Tucked in amidst all the corporate chain eateries of the Lansdowne development is one, brave, family-run restaurant. Walking in to Sen Asian Kitchen, my fingers were crossed. Here, after all, was a young David struggling to survive among the giants: I wanted Sen to come out swinging. I had, in fact, decided if it wasn’t any great shakes, I wouldn’t bother to write about it. But look at me – typing away!
Run by the Nguyen sisters, Ann and Kim (who brought the Vietnamese restaurant Pho’licious – now Pho Tuan – to Booth Street seven years ago), Sen offers a menu that ventures beyond soup. It’s a sort of Pan-Asian, please-all two pager with particular emphasis placed on a few key Vietnamese dishes, mostly very well executed and handsomely plated.
The space itself is tall and industrial, warmed with slats of pale wood and wobbly cloud lights. A few winning curves among the otherwise straight lines, and a pop of red at the bar add to the clean, modern look. One night the electro music is much part of our dinner. Another night, a different style altogether, and a pleasing backdrop only. One night service is chatty and kind, another night we feel a bit abandoned, and must go in search of a body to bring a bill.
But Sen Asian Kitchen – or possibly being re-named Sen Lansdowne – is only a few weeks old. Service would be one area where kinks would be found.
The kitchen, on the other hand, is in great shape: the food, with few exceptions, was delicious. We began with rolls. The fresh ones are clearly made to order, their warm and cool elements and profusion of herbs within light, tight rice wrappings delivered a package of terrific flavour, texture and freshness, served with a sweet fish sauce with chili kick. More rolls, these ones deep fried rice wraps, have grand crunch and no oiliness. Furnished with lettuce leaves for wrapping the wraps, they are a significant cut above what you’re apt to find elsewhere.
Dumplings were delicious, prettily pleated and pleasingly stuffed, fried on one side, and served with a citrus soy dip. And the carpaccio, Vietnamese style, was again, elevated with a profusion of soft herbs – mint, cilantro, roughly chopped – and with the crunch of scallions, a few chili rings, lots of freshly cracked pepper, a squeeze of lime juice and a slick of oil. Chicken dumplings arrived prettily pleated and perfectly cooked.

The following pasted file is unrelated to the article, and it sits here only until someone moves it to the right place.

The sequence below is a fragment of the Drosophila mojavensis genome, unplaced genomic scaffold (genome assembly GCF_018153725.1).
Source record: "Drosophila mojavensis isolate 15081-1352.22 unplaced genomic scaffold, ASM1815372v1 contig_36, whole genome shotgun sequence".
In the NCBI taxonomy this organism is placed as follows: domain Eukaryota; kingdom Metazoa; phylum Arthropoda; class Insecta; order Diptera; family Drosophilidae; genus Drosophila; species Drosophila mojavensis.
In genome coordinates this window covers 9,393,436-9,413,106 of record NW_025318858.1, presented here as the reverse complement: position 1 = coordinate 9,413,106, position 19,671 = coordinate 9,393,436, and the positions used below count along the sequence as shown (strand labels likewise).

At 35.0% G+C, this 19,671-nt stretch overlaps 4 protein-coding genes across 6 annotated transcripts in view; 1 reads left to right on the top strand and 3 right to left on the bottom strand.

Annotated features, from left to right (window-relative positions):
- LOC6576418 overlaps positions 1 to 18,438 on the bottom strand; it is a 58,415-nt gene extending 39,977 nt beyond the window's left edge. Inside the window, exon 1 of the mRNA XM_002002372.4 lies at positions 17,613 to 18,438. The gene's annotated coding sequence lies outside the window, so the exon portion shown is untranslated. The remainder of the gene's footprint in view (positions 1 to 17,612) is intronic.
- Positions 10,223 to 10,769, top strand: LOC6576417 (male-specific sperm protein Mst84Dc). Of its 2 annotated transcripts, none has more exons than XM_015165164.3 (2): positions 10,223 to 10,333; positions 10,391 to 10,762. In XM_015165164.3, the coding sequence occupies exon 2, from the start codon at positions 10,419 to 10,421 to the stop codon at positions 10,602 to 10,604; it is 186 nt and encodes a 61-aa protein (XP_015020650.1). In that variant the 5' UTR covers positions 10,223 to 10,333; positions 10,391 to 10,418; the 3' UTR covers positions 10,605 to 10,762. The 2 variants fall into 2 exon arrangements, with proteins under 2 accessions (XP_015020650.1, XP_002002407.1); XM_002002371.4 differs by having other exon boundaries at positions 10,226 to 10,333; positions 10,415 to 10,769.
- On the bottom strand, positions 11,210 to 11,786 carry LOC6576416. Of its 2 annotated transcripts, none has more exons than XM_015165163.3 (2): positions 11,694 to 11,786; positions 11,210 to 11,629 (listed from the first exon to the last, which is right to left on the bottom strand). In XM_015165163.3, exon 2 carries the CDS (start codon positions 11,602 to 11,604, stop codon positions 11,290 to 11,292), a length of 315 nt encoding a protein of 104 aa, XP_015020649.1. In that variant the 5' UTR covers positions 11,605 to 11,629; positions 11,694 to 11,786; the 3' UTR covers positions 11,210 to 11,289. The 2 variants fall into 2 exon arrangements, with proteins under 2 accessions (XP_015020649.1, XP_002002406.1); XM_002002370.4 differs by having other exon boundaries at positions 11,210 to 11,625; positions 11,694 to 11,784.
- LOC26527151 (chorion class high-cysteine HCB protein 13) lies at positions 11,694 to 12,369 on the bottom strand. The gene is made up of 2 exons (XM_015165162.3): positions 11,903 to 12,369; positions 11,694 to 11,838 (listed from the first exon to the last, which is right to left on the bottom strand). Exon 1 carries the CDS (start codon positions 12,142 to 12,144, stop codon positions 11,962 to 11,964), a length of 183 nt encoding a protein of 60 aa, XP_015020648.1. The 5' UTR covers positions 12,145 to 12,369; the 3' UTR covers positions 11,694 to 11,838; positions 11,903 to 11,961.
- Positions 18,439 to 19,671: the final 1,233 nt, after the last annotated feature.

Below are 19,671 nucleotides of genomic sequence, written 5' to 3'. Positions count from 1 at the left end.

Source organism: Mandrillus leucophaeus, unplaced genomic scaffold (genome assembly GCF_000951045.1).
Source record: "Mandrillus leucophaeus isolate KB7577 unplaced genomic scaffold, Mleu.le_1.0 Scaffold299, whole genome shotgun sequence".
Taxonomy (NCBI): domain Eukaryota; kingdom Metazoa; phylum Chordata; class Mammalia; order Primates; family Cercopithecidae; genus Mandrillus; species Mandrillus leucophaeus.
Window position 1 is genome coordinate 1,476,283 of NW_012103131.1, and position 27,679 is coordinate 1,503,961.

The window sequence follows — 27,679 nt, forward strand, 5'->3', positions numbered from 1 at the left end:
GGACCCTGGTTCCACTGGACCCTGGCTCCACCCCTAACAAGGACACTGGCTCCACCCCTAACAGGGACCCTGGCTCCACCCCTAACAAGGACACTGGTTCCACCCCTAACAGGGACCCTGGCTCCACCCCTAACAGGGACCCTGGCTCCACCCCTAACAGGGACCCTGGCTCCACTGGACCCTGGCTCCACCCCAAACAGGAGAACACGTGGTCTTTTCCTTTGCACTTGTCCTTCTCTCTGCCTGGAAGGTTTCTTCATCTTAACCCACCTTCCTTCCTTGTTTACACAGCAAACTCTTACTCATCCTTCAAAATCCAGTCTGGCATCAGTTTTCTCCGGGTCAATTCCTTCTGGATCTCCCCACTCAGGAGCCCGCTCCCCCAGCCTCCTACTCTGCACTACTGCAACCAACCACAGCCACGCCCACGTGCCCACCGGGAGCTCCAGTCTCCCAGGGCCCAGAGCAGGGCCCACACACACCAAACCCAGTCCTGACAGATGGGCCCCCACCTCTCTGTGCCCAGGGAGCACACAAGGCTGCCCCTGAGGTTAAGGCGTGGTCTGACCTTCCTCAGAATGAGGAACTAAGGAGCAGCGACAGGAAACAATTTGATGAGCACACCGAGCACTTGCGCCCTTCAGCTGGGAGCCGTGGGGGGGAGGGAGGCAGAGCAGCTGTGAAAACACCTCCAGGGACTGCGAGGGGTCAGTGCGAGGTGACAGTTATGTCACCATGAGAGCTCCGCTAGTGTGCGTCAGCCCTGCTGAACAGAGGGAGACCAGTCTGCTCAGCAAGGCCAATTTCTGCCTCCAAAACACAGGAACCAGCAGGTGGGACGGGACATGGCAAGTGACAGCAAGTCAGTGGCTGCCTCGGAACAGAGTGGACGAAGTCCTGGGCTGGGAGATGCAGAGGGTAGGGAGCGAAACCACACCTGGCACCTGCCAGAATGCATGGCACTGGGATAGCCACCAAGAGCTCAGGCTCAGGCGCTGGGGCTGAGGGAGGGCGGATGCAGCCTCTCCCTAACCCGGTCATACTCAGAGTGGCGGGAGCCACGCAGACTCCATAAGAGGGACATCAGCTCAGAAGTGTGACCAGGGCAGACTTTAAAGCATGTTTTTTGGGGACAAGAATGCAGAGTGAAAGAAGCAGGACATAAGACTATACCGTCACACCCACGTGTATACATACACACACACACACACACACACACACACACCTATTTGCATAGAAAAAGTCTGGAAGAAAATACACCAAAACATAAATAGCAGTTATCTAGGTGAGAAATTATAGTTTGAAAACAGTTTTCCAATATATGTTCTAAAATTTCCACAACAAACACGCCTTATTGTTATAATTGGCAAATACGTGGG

At lunch, the pho was a deep bowl of nourishing beef tendon broth, plumped with noodles and other good things, while the traditional banh xeo, a thin, crisp pancake stuffed with vegetables, shrimp, pork, was the best I’ve tasted in the city, served with greens, herbs and fish sauce.
We ate other things, all from the Vietnamese side of the menu, and liked in particular, the green papaya salad, the shredded fruit mixed with generous amounts of cilantro, and with scallions and crushed peanuts in a well chilied vinaigrette, topped with housemade pork jerky. I preferred it to the pretty, but more pedestrian tasting mango salad, with its ho-hum shrimp.
The dish that disappointed was the sizzling tilapia, the fish overcooked and dry.
For dessert, go straight for the trio of (Ottawa chocolatier) Liz Mok’s magnificent Moo Shu ice cream truffles: the salted caramel with a kick from fuyu (Chinese fermented tofu) and bird’s eye chillies was unlike anything I’ve ever tried; the passionfruit truffle had a potent flavour; and the third, ‘Hong Kong milk tea’ was the lovely, gentle ender.
Wines at Sen have been chosen to match the food, and the cocktail list (un-mined by me, though popular with the girls at the bar) is priced to fill the small bar.
Go seek SEN out – they’re doing many good things.
Mains, $12 to $22. Open Sunday to Wednesday, 11 am to 10 pm; Thursday through Saturday, 11 am to midnight. 200 Marché Way, Unit 103, Lansdowne Park, 613-232-0111